• Promontorium

        “I disagree, every libertarian throws these around.” – confirmed for idiot. “Every” libertarian argues America is the greatest nation? Where? “Every” Libertarian argues that America is capitalist? Have you ever met a libertarian? If this were the case, then they’d have nothing to complain about American corporatism.

        “I wish I could blame this all on Ayn Rand, but a lot of it seems to come from people who have never heard of her.”

        I agree, a lot of you people blame Ayn Rand without ever reading her. You have a few idiotic soundbytes you learned from an angry commie and that’s good enough for you.

        • Red the Fister

          When Americans, writing for an american audience, speak of “Libertarians” they are speaking of the American Libertarian, not the vastly-preferable-yet-still-deeply-flawed Classical Libertarian of european fame.
          Re-read the article and put “American” before every “Libertarian”.

          • Promontorium

            I am an American “libertarian”. I can defend all my positions morally, pragmatically, and logically. The first thing I would need to hammer in is that “libertarian” isn’t a philosophy, and can be as generic as “liberal”, so trying to pin down such exactness is contradictory. It is far more honest and effective to argue specific positions, not trying to lump people together, building a straw man and then arguing with it.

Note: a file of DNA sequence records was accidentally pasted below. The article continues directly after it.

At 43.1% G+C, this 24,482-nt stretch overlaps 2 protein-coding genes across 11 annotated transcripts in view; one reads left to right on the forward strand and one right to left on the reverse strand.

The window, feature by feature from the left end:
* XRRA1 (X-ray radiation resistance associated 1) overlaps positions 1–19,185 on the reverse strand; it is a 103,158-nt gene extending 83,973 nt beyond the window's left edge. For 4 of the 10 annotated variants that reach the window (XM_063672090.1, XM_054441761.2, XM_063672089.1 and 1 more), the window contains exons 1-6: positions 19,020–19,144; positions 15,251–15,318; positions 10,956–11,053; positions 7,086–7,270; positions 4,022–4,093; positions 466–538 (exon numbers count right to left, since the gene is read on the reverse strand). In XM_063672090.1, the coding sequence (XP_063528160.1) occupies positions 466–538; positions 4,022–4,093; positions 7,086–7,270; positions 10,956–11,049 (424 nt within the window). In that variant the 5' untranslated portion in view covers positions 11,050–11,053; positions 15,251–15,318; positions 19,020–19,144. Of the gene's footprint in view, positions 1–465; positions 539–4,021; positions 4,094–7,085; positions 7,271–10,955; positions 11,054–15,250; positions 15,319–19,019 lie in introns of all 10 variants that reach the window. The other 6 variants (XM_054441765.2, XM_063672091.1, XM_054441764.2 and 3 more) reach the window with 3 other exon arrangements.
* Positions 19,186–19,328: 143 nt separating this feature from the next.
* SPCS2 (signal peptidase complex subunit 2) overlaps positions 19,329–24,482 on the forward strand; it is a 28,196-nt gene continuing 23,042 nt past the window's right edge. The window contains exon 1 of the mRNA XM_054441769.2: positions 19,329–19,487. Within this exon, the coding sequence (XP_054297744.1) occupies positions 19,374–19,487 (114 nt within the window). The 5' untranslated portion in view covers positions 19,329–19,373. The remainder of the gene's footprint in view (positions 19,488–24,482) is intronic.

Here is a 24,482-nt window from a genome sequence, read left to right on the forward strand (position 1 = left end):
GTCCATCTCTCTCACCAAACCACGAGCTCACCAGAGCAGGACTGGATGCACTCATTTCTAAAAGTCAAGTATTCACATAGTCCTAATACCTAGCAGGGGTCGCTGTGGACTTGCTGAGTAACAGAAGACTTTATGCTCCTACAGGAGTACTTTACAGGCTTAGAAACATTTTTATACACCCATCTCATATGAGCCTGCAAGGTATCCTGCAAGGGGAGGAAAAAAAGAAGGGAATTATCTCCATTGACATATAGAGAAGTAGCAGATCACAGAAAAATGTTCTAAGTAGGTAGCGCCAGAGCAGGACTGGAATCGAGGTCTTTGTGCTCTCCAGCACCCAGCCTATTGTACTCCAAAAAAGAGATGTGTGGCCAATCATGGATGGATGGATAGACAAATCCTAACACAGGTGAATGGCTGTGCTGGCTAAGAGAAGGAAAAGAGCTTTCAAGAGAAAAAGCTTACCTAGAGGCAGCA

• Red the Fister

            Have you heard of teh Libertarian Party Platform?

  • Mark Hilgenberg

    What does any of this have to do with libertarianism (AKA individual liberty?) BTW, why did you close the comments at HuffPo?

    “1. Free market capitalism is the greatest engine of economic growth in human history.”

    I hear conservatives say this but few actual libertarians.

    You are mixing “free markets” meaning markets absent of coercive power with capitalism meaning a top down hierarchical system usually with government created fictitious entities.

    As a Libertarian I could not imagine saying the above.

    “2. Private companies are inherently more efficient than government because there is a profit motive.”

    If you goal is efficiency over sustainability in some cases maybe. But most private companies are incorporated and the are privileged with government protections and perks/ Libertarians are not for corporatism.

    “3. The rich need tax cuts to be encouraged to spend and create economic growth during times of recession.”

    That is a conservative con line and nothing to do with individual liberty. Growth comes from families spending money.

    “4. The US has the highest standard of living in the world and everyone wants to be American.”

    Where do you come up with this stuff? LOL. Ya, we all want to live in a near police state controlled by crony capitalists with a bought and paid for army?

    “5. America is a capitalist economy”

    Totally false but your followup is correct. You need to read more anti-capitalist libertarians and stopping being conned into believing that Conservatives using the rhetoric of liberty have anything to do with libertarianism.

    • Ohioan

      Growth doesn’t come from money being spent but wealth being created, basic Austrian economics.

      • Mark Hilgenberg

        Hence why I am not an Austrian.

      • Nick Agriesti

        And how is wealth created but through the exchange if goods and services and the expansion of the industries and infrastructures supporting those services?